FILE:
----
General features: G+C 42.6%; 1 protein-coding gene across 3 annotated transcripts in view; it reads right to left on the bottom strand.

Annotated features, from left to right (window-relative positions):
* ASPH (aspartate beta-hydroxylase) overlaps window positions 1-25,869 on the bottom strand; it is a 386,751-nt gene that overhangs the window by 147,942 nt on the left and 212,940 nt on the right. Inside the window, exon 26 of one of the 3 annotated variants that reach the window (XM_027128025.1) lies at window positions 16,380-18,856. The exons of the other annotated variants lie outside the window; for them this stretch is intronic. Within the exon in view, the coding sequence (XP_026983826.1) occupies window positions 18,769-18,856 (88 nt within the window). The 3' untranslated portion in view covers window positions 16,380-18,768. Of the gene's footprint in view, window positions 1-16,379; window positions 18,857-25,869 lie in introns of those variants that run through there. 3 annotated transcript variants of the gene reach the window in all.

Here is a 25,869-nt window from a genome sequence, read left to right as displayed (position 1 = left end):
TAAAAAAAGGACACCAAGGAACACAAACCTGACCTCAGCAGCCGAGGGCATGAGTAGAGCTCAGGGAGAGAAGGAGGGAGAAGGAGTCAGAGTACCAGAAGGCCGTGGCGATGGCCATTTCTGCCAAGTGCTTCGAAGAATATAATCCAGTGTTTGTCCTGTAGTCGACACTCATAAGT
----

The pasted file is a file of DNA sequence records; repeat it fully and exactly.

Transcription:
General features: G+C 42.6%; 1 protein-coding gene across 3 annotated transcripts in view; it reads right to left on the bottom strand.

Annotated features, from left to right (window-relative positions):
* ASPH (aspartate beta-hydroxylase) overlaps window positions 1-25,869 on the bottom strand; it is a 386,751-nt gene that overhangs the window by 147,942 nt on the left and 212,940 nt on the right. Inside the window, exon 26 of one of the 3 annotated variants that reach the window (XM_027128025.1) lies at window positions 16,380-18,856. The exons of the other annotated variants lie outside the window; for them this stretch is intronic. Within the exon in view, the coding sequence (XP_026983826.1) occupies window positions 18,769-18,856 (88 nt within the window). The 3' untranslated portion in view covers window positions 16,380-18,768. Of the gene's footprint in view, window positions 1-16,379; window positions 18,857-25,869 lie in introns of those variants that run through there. 3 annotated transcript variants of the gene reach the window in all.

Here is a 25,869-nt window from a genome sequence, read left to right as displayed (position 1 = left end):
TAAAAAAAGGACACCAAGGAACACAAACCTGACCTCAGCAGCCGAGGGCATGAGTAGAGCTCAGGGAGAGAAGGAGGGAGAAGGAGTCAGAGTACCAGAAGGCCGTGGCGATGGCCATTTCTGCCAAGTGCTTCGAAGAATATAATCCAGTGTTTGTCCTGTAGTCGACACTCATAAGT